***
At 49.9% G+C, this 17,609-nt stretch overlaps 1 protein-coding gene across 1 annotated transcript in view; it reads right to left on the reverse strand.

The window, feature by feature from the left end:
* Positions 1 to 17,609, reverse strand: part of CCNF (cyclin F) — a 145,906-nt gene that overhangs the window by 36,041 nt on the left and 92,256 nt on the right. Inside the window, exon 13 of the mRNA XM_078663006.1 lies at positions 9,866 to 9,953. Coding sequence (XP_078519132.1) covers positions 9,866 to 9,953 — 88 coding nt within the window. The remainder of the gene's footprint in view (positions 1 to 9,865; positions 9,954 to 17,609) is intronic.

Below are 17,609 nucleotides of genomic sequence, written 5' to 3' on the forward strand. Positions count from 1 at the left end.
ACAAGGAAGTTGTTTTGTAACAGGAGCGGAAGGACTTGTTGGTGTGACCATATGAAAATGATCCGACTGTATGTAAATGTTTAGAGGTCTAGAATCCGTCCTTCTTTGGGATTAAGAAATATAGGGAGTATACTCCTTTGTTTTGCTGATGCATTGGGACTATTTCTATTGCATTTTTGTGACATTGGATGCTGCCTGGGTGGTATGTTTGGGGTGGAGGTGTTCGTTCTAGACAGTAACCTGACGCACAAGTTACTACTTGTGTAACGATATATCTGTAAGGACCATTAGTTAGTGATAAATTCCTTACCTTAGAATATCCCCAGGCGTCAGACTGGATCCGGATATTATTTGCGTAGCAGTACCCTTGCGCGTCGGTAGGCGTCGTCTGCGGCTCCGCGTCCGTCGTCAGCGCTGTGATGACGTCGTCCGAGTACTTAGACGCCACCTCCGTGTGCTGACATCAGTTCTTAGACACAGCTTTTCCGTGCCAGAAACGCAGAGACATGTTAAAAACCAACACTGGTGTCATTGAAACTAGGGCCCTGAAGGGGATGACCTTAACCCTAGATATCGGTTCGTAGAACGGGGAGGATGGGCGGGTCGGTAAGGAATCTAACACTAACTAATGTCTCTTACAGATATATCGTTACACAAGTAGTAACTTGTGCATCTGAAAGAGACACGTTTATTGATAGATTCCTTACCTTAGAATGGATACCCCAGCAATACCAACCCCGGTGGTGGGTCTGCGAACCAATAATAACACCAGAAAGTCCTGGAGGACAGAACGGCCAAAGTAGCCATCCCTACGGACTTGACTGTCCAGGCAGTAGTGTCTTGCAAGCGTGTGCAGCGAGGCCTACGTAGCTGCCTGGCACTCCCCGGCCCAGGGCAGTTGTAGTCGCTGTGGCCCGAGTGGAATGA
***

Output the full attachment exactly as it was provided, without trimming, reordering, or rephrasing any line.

At 49.9% G+C, this 17,609-nt stretch overlaps 1 protein-coding gene across 1 annotated transcript in view; it reads right to left on the reverse strand.

The window, feature by feature from the left end:
* Positions 1 to 17,609, reverse strand: part of CCNF (cyclin F) — a 145,906-nt gene that overhangs the window by 36,041 nt on the left and 92,256 nt on the right. Inside the window, exon 13 of the mRNA XM_078663006.1 lies at positions 9,866 to 9,953. Coding sequence (XP_078519132.1) covers positions 9,866 to 9,953 — 88 coding nt within the window. The remainder of the gene's footprint in view (positions 1 to 9,865; positions 9,954 to 17,609) is intronic.

Below are 17,609 nucleotides of genomic sequence, written 5' to 3' on the forward strand. Positions count from 1 at the left end.
ACAAGGAAGTTGTTTTGTAACAGGAGCGGAAGGACTTGTTGGTGTGACCATATGAAAATGATCCGACTGTATGTAAATGTTTAGAGGTCTAGAATCCGTCCTTCTTTGGGATTAAGAAATATAGGGAGTATACTCCTTTGTTTTGCTGATGCATTGGGACTATTTCTATTGCATTTTTGTGACATTGGATGCTGCCTGGGTGGTATGTTTGGGGTGGAGGTGTTCGTTCTAGACAGTAACCTGACGCACAAGTTACTACTTGTGTAACGATATATCTGTAAGGACCATTAGTTAGTGATAAATTCCTTACCTTAGAATATCCCCAGGCGTCAGACTGGATCCGGATATTATTTGCGTAGCAGTACCCTTGCGCGTCGGTAGGCGTCGTCTGCGGCTCCGCGTCCGTCGTCAGCGCTGTGATGACGTCGTCCGAGTACTTAGACGCCACCTCCGTGTGCTGACATCAGTTCTTAGACACAGCTTTTCCGTGCCAGAAACGCAGAGACATGTTAAAAACCAACACTGGTGTCATTGAAACTAGGGCCCTGAAGGGGATGACCTTAACCCTAGATATCGGTTCGTAGAACGGGGAGGATGGGCGGGTCGGTAAGGAATCTAACACTAACTAATGTCTCTTACAGATATATCGTTACACAAGTAGTAACTTGTGCATCTGAAAGAGACACGTTTATTGATAGATTCCTTACCTTAGAATGGATACCCCAGCAATACCAACCCCGGTGGTGGGTCTGCGAACCAATAATAACACCAGAAAGTCCTGGAGGACAGAACGGCCAAAGTAGCCATCCCTACGGACTTGACTGTCCAGGCAGTAGTGTCTTGCAAGCGTGTGCAGCGAGGCCTACGTAGCTGCCTGGCACTCCCCGGCCCAGGGCAGTTGTAGTCGCTGTGGCCCGAGTGGAATGA